Native: Funky fish and classy crumpets

FISH restaurants in Sheffield are like buses: you wait for ages then two come along at once.

So now we have, at opposite sides of the city like boxers in a ring, Neon Fish at Millhouses and Native, on Gibraltar Street. And they couldn’t look more different.

Whereas Neon Fish is glitzy and twinkly, Native – next door to a tattoo parlour – is gutsy and gritty, with a wooden floor, weather-beaten tables, exposed brick walls and Sunday School chairs.

Native sits on the end of the street, overlooking the ring road and an empty lot, and while there’s a welcoming whiff of garlic and seafood as we open the door, the decor is not particularly maritime. It’s more funky than fishy.

There is a trio of surfboards on the wall, opposite the small open kitchen, and a statuette of a prawn on a stick.

It will, sadly, be the only one we will see this Friday lunchtime as the kitchen is right out of them, as it is mussels, so that rather depletes the starters we had hoped to graze from in the absence of a light midday menu.

Aside from the olives and bread, you won’t pay less than a tenner for a starter and around the mid twenties for a blackboard main but we like it and we like it a lot.

I was quite tempted by the oysters, after all the restaurant takes its name from the eponymous mollusc, but I can get them cheaper at owner Christian Szurko’s sit down and eat wet fish shop on Sharrowvale Road.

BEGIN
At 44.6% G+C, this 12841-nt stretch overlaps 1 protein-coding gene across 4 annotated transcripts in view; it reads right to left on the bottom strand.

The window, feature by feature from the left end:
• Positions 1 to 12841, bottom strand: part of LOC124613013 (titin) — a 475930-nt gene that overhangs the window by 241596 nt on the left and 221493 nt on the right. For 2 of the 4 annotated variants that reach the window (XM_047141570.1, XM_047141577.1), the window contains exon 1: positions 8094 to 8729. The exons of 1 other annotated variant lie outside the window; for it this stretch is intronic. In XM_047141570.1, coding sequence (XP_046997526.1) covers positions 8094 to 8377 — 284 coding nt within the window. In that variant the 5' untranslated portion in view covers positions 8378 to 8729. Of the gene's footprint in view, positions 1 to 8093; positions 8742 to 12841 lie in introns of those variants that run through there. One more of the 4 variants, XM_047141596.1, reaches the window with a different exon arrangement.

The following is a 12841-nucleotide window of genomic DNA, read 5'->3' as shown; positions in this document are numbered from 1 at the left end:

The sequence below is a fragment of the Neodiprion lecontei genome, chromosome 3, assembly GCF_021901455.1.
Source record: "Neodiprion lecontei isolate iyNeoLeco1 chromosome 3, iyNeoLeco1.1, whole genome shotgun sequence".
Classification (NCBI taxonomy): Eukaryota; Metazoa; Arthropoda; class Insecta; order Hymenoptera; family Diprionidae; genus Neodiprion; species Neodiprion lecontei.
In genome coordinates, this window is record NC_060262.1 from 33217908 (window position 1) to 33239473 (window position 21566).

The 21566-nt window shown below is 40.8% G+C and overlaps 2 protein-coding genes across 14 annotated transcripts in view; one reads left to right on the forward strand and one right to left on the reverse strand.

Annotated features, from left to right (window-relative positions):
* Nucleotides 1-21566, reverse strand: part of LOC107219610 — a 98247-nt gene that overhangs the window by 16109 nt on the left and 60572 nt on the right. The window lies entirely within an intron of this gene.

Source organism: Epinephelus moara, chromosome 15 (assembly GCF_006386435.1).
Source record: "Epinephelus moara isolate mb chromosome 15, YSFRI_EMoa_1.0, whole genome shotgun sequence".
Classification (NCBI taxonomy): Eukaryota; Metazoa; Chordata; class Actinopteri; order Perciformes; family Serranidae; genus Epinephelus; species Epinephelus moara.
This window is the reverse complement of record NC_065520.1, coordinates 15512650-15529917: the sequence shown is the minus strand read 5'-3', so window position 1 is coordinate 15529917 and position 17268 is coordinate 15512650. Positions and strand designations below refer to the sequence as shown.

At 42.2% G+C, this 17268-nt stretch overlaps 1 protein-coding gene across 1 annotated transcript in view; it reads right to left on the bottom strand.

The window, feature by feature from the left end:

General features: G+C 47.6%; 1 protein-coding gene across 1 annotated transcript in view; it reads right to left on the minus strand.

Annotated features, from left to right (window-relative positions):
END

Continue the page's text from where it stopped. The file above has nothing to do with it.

Incidentally I recommend eating there if you don’t mind perching on a stool under the glassy-eyed stare of a monkfish on ice.

So I have the hand dived roast scallops (£13.50) in their shell, three beautifully cooked and sweet under discs of garlic, herbs, parmesan and breadcrumbs.

But you need bread to soak up the fragrant juices and the only bread available is that with my wife’s smoky mackerel pate, two generous quenelles, two small pieces of toast.

We call for more of the toasted sodabread. Why not have it there there in the first place, I ask our friendly waiter? Waste, he shrugs. It’s easy to ask for more.

With only four people in during our stay it was easier to catch his eye than on a crowded evening. And you might want to note that Native charges extra (£3) for remedying shortchanging customers on bread.